Block on Trump's Asylum Ban Upheld by Supreme Court
"Winner-take-all" voting will remain in place in Texas, following a ruling by a Fifth Circuit panel that the state's electoral system does not unduly burden voters.
The electoral voting challenge, filed by the League of United Latin American Citizens and nine Texas voters, argued that the state's two-step voting system dilutes minority votes. The unanimous decision upheld a lower court's dismissal.
Forty-eight states and the District of Columbia employ a winner-take-all system for presidential elections, and such methods have been upheld by the Supreme Court. But, as we've seen several times over the last several decades, in some cases that means someone can lose the popular vote but win the election. This has led many to argue that the elector system violates the "one person, one vote" principle rooted in the Equal Protection Clause.
The text of the Constitution establishes two stages for presidential elections. First, states are required to select Electors "in such Manner as the Legislature thereof may direct." Then, the Electors cast their votes.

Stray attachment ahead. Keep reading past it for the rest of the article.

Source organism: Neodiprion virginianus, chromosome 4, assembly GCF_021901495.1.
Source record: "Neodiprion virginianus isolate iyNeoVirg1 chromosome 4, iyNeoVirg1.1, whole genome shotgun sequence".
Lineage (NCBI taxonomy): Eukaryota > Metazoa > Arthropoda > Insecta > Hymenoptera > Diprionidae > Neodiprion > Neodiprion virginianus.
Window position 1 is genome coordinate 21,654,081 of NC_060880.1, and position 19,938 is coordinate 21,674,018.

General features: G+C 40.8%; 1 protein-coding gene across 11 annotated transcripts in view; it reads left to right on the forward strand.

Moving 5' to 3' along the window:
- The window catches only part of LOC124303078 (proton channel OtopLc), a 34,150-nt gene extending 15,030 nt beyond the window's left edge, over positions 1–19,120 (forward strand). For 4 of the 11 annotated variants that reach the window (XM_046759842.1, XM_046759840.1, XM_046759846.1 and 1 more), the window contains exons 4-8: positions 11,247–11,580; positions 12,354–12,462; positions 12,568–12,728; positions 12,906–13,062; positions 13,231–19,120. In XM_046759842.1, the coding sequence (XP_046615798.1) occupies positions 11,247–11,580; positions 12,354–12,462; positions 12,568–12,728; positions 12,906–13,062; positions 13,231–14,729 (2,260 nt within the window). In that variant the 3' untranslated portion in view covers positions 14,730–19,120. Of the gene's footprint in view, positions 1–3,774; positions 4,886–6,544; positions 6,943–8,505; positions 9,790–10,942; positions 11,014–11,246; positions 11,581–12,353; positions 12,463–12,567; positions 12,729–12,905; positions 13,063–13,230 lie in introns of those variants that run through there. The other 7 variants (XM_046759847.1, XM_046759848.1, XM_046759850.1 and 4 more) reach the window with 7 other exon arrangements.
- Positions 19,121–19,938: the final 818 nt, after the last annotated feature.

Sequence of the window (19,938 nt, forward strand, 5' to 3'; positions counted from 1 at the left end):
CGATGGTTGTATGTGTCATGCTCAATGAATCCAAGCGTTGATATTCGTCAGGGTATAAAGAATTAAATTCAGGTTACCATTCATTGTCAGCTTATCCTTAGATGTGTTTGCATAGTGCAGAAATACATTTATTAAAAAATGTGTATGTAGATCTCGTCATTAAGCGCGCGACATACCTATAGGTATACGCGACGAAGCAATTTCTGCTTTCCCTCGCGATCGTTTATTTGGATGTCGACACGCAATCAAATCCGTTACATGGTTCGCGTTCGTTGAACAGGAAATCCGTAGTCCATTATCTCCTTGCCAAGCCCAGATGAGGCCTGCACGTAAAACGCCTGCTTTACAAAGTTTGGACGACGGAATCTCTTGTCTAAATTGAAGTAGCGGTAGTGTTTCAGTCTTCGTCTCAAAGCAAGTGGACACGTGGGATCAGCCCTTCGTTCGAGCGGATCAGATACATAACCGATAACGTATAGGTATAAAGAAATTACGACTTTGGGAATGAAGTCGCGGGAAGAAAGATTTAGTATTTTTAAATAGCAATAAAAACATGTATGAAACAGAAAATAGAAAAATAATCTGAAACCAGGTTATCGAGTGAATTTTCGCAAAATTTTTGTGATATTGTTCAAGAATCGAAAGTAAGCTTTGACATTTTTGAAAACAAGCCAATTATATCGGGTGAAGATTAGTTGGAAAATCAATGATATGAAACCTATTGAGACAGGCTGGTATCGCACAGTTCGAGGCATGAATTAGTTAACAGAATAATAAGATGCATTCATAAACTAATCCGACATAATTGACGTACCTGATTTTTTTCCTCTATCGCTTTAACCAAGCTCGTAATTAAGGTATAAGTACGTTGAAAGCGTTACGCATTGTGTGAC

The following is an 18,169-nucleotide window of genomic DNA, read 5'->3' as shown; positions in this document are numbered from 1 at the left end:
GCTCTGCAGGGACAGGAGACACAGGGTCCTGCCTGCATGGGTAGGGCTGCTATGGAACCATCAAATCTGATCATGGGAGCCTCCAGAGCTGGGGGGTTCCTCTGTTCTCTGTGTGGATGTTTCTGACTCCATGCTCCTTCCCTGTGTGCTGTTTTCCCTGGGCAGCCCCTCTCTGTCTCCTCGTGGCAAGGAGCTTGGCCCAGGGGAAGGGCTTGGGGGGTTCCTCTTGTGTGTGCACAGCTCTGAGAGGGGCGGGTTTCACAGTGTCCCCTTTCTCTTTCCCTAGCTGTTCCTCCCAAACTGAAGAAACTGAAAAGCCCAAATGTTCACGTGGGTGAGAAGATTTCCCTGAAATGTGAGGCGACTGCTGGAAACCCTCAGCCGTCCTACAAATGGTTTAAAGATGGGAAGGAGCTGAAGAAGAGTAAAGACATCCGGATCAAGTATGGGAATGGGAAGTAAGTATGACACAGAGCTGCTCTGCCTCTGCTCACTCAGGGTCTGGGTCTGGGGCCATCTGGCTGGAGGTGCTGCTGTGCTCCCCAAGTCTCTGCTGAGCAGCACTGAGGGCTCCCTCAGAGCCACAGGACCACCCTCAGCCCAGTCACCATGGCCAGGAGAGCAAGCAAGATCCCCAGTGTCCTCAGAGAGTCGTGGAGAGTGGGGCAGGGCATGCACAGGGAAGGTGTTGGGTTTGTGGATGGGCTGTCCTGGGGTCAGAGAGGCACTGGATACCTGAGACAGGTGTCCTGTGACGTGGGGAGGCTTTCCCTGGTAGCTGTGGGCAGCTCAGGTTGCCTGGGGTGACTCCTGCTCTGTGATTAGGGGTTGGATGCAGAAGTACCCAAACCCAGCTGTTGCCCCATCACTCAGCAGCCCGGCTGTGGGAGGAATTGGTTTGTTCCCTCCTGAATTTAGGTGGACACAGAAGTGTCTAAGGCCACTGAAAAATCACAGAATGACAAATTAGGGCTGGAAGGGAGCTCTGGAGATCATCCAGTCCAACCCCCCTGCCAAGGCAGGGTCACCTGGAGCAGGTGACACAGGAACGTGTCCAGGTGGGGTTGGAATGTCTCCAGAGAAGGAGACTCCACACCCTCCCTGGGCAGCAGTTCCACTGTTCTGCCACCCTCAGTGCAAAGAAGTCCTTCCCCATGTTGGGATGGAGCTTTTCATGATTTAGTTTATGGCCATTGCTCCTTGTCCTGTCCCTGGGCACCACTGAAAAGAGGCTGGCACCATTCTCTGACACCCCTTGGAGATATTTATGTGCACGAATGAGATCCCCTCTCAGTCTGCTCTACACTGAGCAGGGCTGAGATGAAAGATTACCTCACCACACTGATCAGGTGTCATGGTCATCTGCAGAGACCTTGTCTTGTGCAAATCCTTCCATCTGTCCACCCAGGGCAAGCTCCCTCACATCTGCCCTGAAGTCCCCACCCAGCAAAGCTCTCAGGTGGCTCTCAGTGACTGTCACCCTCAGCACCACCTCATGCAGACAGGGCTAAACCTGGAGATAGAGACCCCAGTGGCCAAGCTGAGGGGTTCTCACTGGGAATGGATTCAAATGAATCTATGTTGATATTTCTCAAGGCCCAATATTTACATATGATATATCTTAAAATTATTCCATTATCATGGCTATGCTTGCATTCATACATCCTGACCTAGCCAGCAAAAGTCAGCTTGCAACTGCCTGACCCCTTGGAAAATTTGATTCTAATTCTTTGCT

In winner-take-all (WTA) states, the political party with the most votes gets all the electors. Interestingly, the concept took off after Thomas Jefferson convinced the Virginia legislature to adopt WTA. Why did Jefferson care? Because he lost the 1796 presidential election after two states split their electoral votes. Now, it seems, public opinion has swung in the opposite direction - with many voters wanting to see their states' electoral votes allocated proportionally to the popular vote.
It's easy to see why the Electoral College can frustrate voters. A person who casts their vote for one candidate only to see all of the state's electors go to another might feel they may as well not vote at all. But, in its 11-page opinion, the panel reasoned that while a system that burdens a person's ability to vote violates the Constitution - one that diminishes voter motivation does not.
"The frustration of losing," the court wrote, "does not violate the Constitution."
The challenge in Texas is one of four by LULAC, strategically filed in two typically "blue states" and two typically "red" states. A First Circuit panel heard oral arguments on one of these cases in September, where the Equal Protection argument gained about as much traction as we've seen in Texas.
Whether the winner-take-all system is the best method of allocating electors is up for debate. But, given the way these cases are going in the courts, opponents of WTA may be better off advocating state legislatures instead.
Challenge to Massachusetts "Winner-Take-All" Voting Met With Skepticism (FindLaw's First Circuit)
We Need a Constitutional Right to Vote in Presidential Elections (FindLaw's Legal Commentary Archive)
Ohio Argues Voters Incarcerated Right Before Election Day Subject to Different Deadlines (FindLaw's Sixth Circuit)